Watch any sports contest where one team are being put under intense pressure and what collapses is their team signposting.
The clarity of communication between the players drops. Passes don’t go to hand, players over-run the ball, calls are made but not heard, two players go for the same ball. The game plan dissolves. The anxiety gets worse; the team becomes more emotionally dysregulated.
As we saw in my last piece, emotional dysregulation must be contained before people will be able to follow the signposts. That is why excellent team captains gather their players round not to berate their errors, but to reassure them that they, as whole team, are bigger than any current crisis.
But having reassured the team, the leader must set out clear signposts. What people need next is clear, direct instructions.
Clear, direct instructions are particularly important in this stressed situation because, again, they reduce anxiety. People’s stress has been shown to lower when they are given a simple, achievable task; it focuses their mind and directs their neural traffic away from the neurochemical flood. When they succeed in the first task, it builds their sense of agency that they can overcome the next obstacle. Their actions, thoughts and emotions start to re-align positively again.
Clear, direct instructions are important for a second reason. They provide a predictable route forward. Predictability has been shown to be the most important contextual experience for an adolescent’s social-emotional health. Imagine driving along a road and seeing a 30MPH speed sign; you slow down, only to pass a 50MPH sign 50 yards later, before hitting a STOP sign 75 yards on. The signs are chaotic, confusing and stressful. They haven’t helped you predict how to drive.
Sometimes, leaders are guilty of inconsistent or unclear signposting in times of stress. Under pressure, some leaders hide; they retreat to their office when actually, they need to become more visible and audible. Directions must be clear. Some leaders become reactive, throwing out this, and then that, command. The overall direction is confused and confusing; people lose confidence and trust in what they being asked to do.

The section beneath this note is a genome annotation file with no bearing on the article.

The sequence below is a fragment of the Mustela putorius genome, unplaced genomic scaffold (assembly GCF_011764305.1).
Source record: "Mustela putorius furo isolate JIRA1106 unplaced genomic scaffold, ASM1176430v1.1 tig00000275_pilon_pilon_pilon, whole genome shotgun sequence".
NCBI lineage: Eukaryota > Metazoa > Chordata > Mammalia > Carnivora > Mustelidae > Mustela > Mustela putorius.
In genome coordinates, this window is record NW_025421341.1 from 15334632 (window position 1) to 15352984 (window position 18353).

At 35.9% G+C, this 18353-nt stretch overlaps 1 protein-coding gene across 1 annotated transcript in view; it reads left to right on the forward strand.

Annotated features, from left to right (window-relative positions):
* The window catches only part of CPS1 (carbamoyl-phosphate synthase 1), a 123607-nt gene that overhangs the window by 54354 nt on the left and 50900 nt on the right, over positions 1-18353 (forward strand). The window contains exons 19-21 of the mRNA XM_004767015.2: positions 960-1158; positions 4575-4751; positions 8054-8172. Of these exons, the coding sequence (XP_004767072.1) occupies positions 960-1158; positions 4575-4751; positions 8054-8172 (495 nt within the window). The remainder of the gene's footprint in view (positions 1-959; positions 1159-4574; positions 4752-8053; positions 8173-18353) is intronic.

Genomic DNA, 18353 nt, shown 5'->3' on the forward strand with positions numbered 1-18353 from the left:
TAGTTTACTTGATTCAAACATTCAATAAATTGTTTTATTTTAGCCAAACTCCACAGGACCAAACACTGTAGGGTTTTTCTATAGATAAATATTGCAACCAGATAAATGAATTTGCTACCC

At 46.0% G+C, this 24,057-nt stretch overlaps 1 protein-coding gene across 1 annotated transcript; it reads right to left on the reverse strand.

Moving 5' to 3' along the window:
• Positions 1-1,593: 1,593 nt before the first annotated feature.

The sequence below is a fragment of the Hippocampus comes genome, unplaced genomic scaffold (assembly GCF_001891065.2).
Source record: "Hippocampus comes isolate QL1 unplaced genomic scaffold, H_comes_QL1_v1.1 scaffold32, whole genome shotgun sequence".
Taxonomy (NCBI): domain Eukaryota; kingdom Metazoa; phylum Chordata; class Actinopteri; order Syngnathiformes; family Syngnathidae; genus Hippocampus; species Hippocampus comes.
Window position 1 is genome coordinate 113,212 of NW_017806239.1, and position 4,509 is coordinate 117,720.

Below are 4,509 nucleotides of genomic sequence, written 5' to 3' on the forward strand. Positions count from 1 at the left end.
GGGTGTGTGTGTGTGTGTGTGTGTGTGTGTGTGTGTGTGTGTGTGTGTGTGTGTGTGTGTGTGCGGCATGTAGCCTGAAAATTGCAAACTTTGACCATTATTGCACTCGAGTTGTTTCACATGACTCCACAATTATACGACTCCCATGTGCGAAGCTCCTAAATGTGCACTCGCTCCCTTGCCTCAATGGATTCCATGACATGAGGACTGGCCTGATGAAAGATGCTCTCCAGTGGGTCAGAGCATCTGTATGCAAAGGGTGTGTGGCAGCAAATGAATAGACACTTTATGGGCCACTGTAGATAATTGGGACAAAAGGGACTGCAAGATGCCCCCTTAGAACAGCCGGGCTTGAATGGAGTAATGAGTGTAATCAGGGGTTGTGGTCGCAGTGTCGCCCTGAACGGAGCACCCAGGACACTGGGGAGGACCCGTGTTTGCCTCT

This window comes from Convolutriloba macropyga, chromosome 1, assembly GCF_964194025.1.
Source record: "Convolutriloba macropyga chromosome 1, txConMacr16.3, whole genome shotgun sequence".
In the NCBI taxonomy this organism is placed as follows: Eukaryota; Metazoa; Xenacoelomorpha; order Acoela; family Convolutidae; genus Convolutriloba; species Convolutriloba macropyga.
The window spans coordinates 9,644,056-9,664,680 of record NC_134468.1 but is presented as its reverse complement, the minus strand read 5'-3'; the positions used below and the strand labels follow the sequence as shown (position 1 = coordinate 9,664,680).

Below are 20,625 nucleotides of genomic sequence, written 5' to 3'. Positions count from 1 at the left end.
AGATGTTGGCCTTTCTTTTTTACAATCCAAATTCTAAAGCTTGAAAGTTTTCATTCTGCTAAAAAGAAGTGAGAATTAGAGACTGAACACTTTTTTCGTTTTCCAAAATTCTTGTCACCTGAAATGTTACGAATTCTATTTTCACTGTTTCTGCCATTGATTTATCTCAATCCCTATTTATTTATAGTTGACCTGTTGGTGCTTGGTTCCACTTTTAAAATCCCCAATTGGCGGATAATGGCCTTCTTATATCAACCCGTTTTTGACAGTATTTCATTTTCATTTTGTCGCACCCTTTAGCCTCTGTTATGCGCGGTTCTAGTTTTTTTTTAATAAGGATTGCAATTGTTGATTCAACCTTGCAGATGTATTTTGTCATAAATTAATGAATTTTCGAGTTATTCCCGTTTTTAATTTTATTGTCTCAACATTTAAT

Clarity of signposting is about being able to say ‘We are going in this direction, and here are the reasons for it’.
By explaining the reasons, you align people’s will, reason and energy behind the direction.
Thirdly, clear, direct instructions unite. Travelling together as a group is always more effective, and more enjoyable, and is likely to bring the best out of each other.
It is often said that a good decision is one made for the right reasons, even if it achieves the wrong outcome. We can never know the actual outcomes of any decision we take; we can only make a decision on the information available at the time. Therefore, evaluate the direction to go in, set the signposts, call people toward them, and stick to the goal until new information arises.
How does STEER’s AS Tracking help you achieve this with your pupils?
AS Tracking was designed to provide consistent signposts for your pupils. Often, pupils receive mixed messages from different staff in a school; this is profoundly unhelpful. By writing considered AS Tracking action plans, all relevant staff can be informed of the consistent, precise signposts- messages and opportunities- they should be giving to a pupil.